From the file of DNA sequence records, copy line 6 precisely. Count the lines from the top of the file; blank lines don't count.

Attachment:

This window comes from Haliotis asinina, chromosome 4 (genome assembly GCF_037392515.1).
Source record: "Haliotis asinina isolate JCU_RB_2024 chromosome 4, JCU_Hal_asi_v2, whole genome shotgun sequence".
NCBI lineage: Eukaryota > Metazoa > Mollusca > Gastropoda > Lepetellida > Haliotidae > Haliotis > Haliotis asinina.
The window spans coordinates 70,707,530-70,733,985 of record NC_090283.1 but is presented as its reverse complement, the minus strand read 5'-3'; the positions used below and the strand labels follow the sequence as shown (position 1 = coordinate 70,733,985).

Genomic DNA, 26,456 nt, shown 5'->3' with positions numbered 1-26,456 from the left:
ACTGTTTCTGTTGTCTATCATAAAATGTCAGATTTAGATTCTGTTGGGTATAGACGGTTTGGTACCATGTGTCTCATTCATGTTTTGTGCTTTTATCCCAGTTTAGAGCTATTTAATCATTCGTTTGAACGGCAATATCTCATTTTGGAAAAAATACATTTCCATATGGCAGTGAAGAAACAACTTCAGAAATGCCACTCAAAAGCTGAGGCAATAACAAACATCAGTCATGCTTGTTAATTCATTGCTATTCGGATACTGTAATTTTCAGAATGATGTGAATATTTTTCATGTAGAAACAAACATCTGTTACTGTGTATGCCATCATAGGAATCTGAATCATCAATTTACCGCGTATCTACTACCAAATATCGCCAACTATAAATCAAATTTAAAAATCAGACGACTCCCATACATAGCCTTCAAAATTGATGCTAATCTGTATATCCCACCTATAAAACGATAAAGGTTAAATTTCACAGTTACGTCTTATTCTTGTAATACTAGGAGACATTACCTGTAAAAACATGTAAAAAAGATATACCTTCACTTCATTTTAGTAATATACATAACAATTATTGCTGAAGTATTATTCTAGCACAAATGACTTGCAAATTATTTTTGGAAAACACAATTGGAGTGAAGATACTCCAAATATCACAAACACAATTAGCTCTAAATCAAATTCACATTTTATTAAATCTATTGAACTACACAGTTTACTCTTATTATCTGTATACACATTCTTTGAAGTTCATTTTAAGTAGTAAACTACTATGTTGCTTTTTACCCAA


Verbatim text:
ACTGTTTCTGTTGTCTATCATAAAATGTCAGATTTAGATTCTGTTGGGTATAGACGGTTTGGTACCATGTGTCTCATTCATGTTTTGTGCTTTTATCCCAGTTTAGAGCTATTTAATCATTCGTTTGAACGGCAATATCTCATTTTGGAAAAAATACATTTCCATATGGCAGTGAAGAAACAACTTCAGAAATGCCACTCAAAAGCTGAGGCAATAACAAACATCAGTCATGCTTGTTAATTCATTGCTATTCGGATACTGTAATTTTCAGAATGATGTGAATATTTTTCATGTAGAAACAAACATCTGTTACTGTGTATGCCATCATAGGAATCTGAATCATCAATTTACCGCGTATCTACTACCAAATATCGCCAACTATAAATCAAATTTAAAAATCAGACGACTCCCATACATAGCCTTCAAAATTGATGCTAATCTGTATATCCCACCTATAAAACGATAAAGGTTAAATTTCACAGTTACGTCTTATTCTTGTAATACTAGGAGACATTACCTGTAAAAACATGTAAAAAAGATATACCTTCACTTCATTTTAGTAATATACATAACAATTATTGCTGAAGTATTATTCTAGCACAAATGACTTGCAAATTATTTTTGGAAAACACAATTGGAGTGAAGATACTCCAAATATCACAAACACAATTAGCTCTAAATCAAATTCACATTTTATTAAATCTATTGAACTACACAGTTTACTCTTATTATCTGTATACACATTCTTTGAAGTTCATTTTAAGTAGTAAACTACTATGTTGCTTTTTACCCAA